Professor R. Shankar Subramanian is working on interfacial phenomena and their influence on transport problems. Current areas of research include chemical-mechanical polishing, drop motion on a solid surface, and gas bubble dissolution. In collaboration with his graduate student Vikram Pratap, Professor Subramanian is studying the motion of a liquid drop on a solid surface because of the action of a temperature gradient. Such motion can be important in applications such as the removal of debris in ink jet printing, and in moving drops from one place to another in microfluidic devices. He is also investigating the role of colloidal particles adsorbed at the surface of a bubble or drop in arresting dissolution.

Correlation Between Pad Structures and CMP Performance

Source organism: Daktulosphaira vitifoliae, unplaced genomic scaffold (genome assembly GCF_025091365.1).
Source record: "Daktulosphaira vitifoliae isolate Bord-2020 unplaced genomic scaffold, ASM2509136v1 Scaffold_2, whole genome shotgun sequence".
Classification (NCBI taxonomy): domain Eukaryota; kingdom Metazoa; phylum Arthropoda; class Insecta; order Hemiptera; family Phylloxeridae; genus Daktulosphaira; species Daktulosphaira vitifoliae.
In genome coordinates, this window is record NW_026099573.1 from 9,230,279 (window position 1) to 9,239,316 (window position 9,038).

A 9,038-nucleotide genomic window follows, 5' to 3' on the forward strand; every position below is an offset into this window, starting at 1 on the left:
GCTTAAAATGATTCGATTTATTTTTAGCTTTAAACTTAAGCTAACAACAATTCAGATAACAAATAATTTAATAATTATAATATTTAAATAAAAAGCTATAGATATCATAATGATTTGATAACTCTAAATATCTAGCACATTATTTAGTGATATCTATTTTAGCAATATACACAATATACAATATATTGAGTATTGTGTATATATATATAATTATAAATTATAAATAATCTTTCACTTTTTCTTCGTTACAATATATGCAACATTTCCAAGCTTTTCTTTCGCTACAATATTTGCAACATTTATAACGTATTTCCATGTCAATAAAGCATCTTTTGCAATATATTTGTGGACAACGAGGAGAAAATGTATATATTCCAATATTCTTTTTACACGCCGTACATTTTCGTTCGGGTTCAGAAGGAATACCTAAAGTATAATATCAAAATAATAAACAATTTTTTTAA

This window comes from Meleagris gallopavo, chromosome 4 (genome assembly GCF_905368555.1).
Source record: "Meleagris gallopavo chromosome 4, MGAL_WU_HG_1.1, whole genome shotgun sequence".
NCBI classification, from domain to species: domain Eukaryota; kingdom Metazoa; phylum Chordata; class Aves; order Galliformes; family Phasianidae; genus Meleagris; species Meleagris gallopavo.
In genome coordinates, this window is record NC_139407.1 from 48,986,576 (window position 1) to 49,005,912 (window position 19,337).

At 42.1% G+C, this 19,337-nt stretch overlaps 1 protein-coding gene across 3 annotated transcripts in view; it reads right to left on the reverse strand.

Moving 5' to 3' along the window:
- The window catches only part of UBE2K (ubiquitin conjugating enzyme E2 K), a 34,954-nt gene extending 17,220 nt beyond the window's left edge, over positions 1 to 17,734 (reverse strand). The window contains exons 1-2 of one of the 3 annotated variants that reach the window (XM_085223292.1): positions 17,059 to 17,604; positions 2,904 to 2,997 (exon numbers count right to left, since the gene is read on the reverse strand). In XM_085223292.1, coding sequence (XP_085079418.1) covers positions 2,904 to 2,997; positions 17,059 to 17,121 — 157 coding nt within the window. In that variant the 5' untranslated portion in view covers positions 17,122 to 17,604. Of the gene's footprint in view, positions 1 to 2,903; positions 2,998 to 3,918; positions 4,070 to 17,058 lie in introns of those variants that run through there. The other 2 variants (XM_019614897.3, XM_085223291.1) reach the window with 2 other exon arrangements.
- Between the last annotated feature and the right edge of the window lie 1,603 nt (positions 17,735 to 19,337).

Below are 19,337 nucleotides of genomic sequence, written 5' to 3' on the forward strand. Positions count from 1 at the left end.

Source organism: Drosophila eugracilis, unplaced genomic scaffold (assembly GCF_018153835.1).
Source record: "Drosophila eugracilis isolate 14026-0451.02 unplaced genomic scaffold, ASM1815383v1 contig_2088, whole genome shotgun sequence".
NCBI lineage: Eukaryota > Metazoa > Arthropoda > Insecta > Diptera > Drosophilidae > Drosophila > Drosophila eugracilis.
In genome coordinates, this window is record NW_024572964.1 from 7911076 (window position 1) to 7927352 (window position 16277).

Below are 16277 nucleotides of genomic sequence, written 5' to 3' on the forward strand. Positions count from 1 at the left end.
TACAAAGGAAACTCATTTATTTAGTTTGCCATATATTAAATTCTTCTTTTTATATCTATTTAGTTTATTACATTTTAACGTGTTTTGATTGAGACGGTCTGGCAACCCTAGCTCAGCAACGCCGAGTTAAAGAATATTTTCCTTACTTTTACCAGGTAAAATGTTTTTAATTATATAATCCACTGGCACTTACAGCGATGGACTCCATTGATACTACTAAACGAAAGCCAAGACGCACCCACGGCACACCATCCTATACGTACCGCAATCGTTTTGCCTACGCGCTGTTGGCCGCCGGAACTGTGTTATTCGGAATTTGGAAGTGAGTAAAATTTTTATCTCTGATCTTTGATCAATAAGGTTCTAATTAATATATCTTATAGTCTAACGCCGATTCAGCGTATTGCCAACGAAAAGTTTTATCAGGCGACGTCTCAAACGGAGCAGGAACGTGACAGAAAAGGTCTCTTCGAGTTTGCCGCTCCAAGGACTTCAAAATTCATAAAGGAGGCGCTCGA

Working with a team of scientists at Mipox including Toshihiro Kobayashi and Jun Watanabe, CAMP Professor Yuzhuo Li, CMP facility manager Craig Burkhard, graduate student Krishnayya Cheemalapati , and postdoctoral associate Changxue Wang have been studying the effectiveness of a new pad. Unlike conventional porous pads, the new pad is the non-cell Mipox CMP pad. Although made with the same type of polyurethane materials, the Mipox non-cell type does not have micro-pores as the conventional pads do. The apparent density and hardness are therefore slightly higher than those for porous pads. From the onset, the lack of micro-pores on the pad surface may lead to two potential issues . The first is related to the apparent and effective hardness. It has long been established that a harder pad gives higher defect counts. Will the non-cell type Mipox pad give a significant greater defect count when everything else is equal? As shown in Figure 1, the Clarkson-Mipox team found that the defect count for wafers polished using Mipox pads is either similar or lower than that of commercial reference pads.